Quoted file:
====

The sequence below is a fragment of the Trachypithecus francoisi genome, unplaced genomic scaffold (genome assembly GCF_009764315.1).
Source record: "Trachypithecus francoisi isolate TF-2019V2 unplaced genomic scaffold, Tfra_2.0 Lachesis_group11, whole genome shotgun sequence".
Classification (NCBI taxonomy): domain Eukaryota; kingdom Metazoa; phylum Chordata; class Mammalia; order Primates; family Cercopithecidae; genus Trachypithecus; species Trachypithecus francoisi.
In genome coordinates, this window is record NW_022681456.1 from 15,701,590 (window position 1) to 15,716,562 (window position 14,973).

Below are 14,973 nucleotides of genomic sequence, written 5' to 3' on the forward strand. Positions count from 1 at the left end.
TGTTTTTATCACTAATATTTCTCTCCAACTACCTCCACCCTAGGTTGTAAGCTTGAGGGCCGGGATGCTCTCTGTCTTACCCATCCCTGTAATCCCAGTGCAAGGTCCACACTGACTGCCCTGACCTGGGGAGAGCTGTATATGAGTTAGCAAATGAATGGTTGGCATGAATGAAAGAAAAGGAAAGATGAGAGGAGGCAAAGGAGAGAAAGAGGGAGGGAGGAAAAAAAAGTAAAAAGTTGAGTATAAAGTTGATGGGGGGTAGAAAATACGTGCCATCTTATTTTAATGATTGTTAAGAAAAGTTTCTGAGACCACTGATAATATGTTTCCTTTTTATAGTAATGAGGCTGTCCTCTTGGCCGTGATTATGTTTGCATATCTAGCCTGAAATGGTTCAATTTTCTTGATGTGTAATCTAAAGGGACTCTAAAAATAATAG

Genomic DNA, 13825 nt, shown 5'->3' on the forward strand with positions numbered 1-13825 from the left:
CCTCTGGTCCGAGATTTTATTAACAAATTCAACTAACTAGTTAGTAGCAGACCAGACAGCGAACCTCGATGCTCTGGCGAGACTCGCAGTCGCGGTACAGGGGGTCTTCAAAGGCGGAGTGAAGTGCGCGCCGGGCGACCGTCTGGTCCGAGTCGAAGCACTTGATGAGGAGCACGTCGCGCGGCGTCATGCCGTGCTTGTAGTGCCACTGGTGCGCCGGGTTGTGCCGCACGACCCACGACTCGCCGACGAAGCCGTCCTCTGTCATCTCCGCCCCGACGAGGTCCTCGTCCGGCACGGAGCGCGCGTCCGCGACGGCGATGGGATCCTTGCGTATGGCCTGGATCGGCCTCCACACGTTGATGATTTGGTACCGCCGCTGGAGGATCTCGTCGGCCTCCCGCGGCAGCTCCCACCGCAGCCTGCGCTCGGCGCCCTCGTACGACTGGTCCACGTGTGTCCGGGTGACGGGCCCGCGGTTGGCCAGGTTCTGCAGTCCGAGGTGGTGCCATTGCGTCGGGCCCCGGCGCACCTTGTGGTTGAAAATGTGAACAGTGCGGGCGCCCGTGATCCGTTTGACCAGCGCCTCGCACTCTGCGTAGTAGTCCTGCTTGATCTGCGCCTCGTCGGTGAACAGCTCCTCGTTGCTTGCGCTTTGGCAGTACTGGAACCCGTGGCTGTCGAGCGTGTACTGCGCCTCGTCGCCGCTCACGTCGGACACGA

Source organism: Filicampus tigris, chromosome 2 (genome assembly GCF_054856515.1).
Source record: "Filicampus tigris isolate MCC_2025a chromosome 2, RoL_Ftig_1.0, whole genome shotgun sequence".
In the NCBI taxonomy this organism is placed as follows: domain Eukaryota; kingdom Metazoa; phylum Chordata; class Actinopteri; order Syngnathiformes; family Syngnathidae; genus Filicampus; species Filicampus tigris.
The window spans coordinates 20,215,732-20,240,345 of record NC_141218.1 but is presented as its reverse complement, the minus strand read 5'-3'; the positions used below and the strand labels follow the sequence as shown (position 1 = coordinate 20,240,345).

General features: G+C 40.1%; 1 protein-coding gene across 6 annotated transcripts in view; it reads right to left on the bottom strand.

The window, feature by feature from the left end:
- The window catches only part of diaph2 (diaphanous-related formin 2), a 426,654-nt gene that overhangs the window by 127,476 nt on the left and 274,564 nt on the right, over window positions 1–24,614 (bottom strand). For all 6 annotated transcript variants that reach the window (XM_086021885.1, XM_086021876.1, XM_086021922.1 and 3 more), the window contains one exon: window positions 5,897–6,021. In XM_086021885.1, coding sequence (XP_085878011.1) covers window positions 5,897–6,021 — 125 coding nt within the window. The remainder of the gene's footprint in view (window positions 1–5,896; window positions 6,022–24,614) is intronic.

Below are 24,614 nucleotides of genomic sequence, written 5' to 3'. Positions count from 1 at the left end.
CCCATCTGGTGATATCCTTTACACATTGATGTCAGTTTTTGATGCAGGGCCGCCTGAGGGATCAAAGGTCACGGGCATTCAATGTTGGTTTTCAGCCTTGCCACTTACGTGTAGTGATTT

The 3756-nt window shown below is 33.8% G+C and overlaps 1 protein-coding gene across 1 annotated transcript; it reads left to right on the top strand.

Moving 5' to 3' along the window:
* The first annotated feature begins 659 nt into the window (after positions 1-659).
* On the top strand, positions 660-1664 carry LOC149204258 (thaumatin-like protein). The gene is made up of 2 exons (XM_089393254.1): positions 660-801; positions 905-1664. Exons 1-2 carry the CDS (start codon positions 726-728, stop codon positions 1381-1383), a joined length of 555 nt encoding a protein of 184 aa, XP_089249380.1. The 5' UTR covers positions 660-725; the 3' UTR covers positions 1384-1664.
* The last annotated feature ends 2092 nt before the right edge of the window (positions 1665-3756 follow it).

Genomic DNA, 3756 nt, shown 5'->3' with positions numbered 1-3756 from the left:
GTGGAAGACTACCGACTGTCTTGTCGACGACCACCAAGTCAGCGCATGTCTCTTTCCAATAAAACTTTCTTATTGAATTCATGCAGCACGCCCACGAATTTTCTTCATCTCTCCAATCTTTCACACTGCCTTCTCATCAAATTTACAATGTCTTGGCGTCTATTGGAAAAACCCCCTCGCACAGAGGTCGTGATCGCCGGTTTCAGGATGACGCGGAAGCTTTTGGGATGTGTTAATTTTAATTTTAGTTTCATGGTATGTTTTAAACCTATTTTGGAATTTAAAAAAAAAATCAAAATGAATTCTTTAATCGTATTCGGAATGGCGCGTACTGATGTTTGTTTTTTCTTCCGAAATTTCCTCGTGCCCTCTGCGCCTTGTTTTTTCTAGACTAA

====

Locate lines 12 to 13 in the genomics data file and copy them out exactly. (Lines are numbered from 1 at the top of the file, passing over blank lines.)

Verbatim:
The window spans coordinates 20,215,732-20,240,345 of record NC_141218.1 but is presented as its reverse complement, the minus strand read 5'-3'; the positions used below and the strand labels follow the sequence as shown (position 1 = coordinate 20,240,345).

General features: G+C 40.1%; 1 protein-coding gene across 6 annotated transcripts in view; it reads right to left on the bottom strand.